New figures released Thursday show Kansas ranked second worst of the nation’s 50 states in real personal income growth in 2014.
Yes, that’s next to last.
Overall, with inflation taken into account, annual income was up a meager $111 per Kansan from 2013 to 2014, the latest figures available.
That was far below the average increase of $897 a person around the entire United States.
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All of this is brutal news and another dose of reality for Gov. Sam Brownback and his team, who have contended for years that the 2012 income tax cuts he and the Legislature approved would produce more wealth for Kansans.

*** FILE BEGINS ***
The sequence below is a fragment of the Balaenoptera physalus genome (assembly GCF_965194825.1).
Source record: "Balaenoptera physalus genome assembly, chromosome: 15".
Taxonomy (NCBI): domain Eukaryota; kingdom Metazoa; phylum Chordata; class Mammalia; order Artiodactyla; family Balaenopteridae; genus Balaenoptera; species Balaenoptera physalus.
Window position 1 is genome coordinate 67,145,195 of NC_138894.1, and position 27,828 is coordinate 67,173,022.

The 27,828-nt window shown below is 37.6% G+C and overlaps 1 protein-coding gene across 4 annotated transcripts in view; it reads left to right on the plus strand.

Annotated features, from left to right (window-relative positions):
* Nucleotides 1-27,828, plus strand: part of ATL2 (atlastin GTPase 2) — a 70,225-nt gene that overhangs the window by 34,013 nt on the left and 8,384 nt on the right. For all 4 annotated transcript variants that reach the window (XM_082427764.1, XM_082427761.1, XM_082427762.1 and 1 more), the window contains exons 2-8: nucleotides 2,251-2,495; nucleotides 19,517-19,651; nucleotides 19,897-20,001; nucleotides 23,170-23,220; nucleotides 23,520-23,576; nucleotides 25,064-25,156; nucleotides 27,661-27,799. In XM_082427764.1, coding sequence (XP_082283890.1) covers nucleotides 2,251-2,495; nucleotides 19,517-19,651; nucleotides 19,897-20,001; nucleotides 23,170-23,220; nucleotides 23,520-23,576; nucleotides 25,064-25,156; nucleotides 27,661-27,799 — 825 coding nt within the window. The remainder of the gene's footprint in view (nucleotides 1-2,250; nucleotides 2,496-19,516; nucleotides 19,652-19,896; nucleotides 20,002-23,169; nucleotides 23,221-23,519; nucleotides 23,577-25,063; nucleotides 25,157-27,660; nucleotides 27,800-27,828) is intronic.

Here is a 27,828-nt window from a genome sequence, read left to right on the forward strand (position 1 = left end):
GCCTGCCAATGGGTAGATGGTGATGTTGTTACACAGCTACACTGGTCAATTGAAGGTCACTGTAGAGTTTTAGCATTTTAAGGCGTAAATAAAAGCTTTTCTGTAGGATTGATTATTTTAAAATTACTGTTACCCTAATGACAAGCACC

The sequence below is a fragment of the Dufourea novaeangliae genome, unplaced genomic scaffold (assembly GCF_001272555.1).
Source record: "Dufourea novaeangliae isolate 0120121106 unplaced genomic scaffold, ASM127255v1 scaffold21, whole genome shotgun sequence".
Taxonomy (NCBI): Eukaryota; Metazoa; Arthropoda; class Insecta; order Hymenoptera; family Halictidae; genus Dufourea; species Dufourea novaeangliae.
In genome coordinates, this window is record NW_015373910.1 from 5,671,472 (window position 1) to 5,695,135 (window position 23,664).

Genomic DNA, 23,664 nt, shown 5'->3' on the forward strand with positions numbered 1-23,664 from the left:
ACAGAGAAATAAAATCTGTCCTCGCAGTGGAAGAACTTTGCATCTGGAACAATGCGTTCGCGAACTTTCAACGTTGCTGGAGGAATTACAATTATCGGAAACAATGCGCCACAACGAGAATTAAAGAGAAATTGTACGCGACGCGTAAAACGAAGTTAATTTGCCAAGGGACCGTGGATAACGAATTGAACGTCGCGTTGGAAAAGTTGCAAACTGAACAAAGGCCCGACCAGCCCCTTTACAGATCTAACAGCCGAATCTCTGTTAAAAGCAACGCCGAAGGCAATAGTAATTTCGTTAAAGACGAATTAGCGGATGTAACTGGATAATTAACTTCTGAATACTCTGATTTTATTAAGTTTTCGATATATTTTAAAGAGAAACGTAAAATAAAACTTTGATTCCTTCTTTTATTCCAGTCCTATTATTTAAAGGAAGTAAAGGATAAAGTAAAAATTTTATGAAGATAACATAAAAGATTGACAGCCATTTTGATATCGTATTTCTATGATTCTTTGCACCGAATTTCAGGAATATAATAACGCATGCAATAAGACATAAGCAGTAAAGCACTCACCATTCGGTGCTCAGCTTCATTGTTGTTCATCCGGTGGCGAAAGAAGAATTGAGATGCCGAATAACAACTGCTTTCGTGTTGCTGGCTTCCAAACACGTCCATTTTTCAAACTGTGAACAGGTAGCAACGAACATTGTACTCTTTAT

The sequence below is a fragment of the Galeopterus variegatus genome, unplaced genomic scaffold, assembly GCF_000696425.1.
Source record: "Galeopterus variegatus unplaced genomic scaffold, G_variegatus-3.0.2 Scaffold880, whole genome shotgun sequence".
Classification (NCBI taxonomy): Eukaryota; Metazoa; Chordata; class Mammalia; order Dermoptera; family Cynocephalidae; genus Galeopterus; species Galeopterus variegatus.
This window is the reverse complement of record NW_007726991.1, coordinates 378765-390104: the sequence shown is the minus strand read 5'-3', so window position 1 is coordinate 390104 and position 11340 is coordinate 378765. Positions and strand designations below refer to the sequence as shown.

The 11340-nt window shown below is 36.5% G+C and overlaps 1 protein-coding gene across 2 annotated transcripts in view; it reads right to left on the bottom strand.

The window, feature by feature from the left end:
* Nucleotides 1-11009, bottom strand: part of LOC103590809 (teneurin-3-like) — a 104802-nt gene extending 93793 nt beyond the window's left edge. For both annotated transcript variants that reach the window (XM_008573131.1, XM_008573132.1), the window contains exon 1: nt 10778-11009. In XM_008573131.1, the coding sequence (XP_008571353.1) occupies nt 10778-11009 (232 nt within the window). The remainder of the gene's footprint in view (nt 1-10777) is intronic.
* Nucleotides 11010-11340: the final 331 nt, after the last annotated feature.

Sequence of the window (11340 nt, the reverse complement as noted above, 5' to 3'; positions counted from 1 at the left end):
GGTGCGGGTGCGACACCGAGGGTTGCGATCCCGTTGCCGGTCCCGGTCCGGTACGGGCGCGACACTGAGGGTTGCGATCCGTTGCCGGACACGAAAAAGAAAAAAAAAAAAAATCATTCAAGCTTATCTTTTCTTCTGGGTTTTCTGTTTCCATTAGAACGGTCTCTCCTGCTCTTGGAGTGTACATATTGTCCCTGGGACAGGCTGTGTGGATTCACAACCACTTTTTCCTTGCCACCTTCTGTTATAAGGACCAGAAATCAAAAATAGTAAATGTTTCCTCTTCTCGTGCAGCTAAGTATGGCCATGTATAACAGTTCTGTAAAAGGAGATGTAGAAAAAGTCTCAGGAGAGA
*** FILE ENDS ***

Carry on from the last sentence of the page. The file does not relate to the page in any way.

But the Bureau of Economic Analysis announced that the real per capita personal income growth for Kansas from 2013 to 2014 — with inflation taken into account — was a puny 0.2 percent.
That was higher only than the minus 0.5 percent in South Dakota.
Meanwhile, the national average of growth in personal income was 2.2 percent for 2014. (Missouri achieved a growth rate of 2.1 percent, just under the U.S. average.)
Kansans have become used to seeing themselves near the bottom of lists released by national agencies in recent months.
For instance, the Sunflower State has been among the weakest 10 states in the country for almost an entire year when it comes to job growth, finishing at sixth worst for the month of May.
The latest BEA data confirm that Kansas is in a world of hurt under the economic policies of Gov. Brownback.